Intrigue on the white sands of the Indian Ocean. From the award-winning author of Clifford’s Spiral.
A lonely widower from Los Angeles buys a tour package to East Africa on the promise of hookups and parties. What he finds instead are new reasons to live.
Aldo Barbieri, a slick Italian tour operator, convinces Harry to join a group of adventuresome “voluntourists.” In a resort town on the Indian Ocean, Harry doesn’t find the promised excitement with local ladies. But in the supermarket he meets Esther Mwemba, a demure widow who works as a bookkeeper. The attraction is strong and mutual, but Harry gets worried when he finds out that Esther and Aldo have a history. They introduce him to Victor Skebelsky, rumored to be the meanest man in town. Skebelsky has a plan to convert his grand colonial home and residential compound into a rehab center – as a tax dodge. The scheme calls for Harry to head up the charity. He could live like a wealthy diplomat and it won’t cost him a shilling!
Harry has to come to terms with questions at the heart of his character: Is corruption a fact of life everywhere? Is all love transactional?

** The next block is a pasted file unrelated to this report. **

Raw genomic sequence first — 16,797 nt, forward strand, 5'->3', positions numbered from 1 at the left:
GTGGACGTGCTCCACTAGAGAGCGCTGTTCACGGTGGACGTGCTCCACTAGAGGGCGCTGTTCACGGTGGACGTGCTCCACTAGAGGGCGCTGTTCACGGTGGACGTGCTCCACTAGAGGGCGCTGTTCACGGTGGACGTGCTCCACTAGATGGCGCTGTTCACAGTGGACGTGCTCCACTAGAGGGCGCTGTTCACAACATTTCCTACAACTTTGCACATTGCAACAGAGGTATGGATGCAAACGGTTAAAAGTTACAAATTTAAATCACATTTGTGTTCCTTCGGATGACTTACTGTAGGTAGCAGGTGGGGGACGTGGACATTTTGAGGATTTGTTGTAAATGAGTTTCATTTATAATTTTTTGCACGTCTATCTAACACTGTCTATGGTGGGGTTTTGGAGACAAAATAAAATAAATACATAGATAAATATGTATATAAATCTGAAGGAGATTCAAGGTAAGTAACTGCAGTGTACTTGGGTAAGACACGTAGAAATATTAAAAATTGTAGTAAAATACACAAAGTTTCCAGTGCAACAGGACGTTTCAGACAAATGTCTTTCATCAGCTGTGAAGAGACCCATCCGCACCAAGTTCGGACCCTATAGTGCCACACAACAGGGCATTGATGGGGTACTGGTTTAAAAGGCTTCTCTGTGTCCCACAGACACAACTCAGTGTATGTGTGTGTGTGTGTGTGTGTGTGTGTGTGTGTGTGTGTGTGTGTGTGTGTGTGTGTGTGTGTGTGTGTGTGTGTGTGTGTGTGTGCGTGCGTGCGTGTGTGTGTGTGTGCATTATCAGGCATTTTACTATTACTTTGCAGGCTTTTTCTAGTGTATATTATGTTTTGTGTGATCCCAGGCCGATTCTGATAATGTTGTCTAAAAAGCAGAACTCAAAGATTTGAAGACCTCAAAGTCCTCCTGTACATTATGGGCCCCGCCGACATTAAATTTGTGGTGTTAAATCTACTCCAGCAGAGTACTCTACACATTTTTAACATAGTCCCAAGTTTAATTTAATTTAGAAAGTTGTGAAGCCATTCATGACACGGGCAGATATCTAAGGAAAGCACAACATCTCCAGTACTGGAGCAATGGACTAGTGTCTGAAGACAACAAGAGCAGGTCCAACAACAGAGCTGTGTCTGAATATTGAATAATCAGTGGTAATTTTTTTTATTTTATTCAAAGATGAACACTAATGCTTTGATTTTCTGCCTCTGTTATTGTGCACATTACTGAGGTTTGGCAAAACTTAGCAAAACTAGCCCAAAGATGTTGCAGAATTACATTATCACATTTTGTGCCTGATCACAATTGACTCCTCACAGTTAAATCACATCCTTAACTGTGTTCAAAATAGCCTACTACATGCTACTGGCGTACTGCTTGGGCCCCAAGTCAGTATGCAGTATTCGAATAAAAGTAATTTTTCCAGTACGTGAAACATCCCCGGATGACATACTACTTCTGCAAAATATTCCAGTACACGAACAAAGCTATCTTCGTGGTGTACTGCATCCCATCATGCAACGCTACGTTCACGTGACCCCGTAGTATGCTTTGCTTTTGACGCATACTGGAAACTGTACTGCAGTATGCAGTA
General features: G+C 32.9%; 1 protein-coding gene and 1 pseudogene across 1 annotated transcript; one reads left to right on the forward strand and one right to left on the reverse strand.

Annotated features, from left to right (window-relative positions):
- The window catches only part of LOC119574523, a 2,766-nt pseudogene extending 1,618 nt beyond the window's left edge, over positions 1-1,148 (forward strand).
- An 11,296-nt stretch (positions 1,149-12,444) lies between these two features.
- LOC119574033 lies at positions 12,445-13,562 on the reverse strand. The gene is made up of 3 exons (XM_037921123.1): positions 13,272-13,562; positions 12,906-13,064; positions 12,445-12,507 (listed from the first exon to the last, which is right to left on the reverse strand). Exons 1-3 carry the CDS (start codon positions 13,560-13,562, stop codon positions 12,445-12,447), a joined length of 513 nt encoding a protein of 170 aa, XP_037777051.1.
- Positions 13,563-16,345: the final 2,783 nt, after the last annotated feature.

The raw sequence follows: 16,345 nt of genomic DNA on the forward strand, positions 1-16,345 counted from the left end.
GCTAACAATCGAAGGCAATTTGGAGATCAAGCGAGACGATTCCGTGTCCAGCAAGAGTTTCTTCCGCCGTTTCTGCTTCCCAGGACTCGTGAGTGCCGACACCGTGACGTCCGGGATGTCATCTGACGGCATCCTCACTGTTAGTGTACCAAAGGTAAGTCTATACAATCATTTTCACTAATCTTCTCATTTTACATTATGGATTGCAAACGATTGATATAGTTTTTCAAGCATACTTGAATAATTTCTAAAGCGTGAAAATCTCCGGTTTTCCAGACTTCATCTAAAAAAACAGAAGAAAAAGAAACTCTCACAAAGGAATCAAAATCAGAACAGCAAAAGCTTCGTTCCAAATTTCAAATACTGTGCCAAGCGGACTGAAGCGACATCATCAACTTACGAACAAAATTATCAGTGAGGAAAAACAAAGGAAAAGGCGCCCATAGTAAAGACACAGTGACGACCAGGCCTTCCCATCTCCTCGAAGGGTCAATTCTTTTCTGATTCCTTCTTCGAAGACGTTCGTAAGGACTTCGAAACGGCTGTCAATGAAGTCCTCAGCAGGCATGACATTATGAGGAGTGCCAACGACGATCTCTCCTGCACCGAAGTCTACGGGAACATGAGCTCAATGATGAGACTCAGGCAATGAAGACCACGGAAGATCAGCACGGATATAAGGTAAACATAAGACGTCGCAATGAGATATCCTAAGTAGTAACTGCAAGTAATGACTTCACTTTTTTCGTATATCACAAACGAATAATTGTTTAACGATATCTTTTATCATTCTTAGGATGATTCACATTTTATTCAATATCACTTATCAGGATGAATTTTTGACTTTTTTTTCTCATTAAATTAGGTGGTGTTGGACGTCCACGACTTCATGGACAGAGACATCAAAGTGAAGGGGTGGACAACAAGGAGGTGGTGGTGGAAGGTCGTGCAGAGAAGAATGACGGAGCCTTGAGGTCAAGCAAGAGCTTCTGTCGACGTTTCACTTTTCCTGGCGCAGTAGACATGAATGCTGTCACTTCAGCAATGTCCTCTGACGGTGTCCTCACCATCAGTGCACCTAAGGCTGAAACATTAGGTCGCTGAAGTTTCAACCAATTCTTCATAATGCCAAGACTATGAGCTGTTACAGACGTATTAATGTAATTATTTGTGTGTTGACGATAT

Harry Harambee’s Kenyan Sundowner is an emotional story of expat intrigue in Africa, reminiscent of The Heart of the Matter by Graham Greene and The Constant Gardener by John le Carré.
Praise for Clifford’s Spiral (Independent Press Awards 2020 Distinguished Favorite in Literary Fiction)
We’ve seen and noted the comparison of this author by other reviewers to literary giants like Roth and Vonnegut. And we can’t disagree. Yet we feel there may be yet another strata for Gerald Everett Jones, who arguably is doing the best work of his career. We predict that he lacks only a mention in the The New York Review of Books or, better yet, Oprah, to become a nationwide best-selling author. Five-plus stars to Clifford’s Spiral, a true literary novel if ever there was one. We say in all seriousness that if you only read one novel this year, this should be it. - Don Sloan, Publishers Daily Reviews
Preacher Finds a Corpse (NYC Big Book Awards 2020 Winner in Mystery, IPA 2020 Distinguished Favorite in Mystery, Eric Hoffer 2020 Finalist in Mystery)
This is literature masquerading as a mystery. Carefully yet powerfully, Gerald Jones creates a small, stunning world in a tiny midwestern town, infusing each character with not just life but wit, charm, and occasionally menace. This is the kind of writing one expects from John Irving or Jane Smiley.
– Marvin J. Wolf, author of the Rabbi Ben Mysteries, including A Scribe Dies in Brooklyn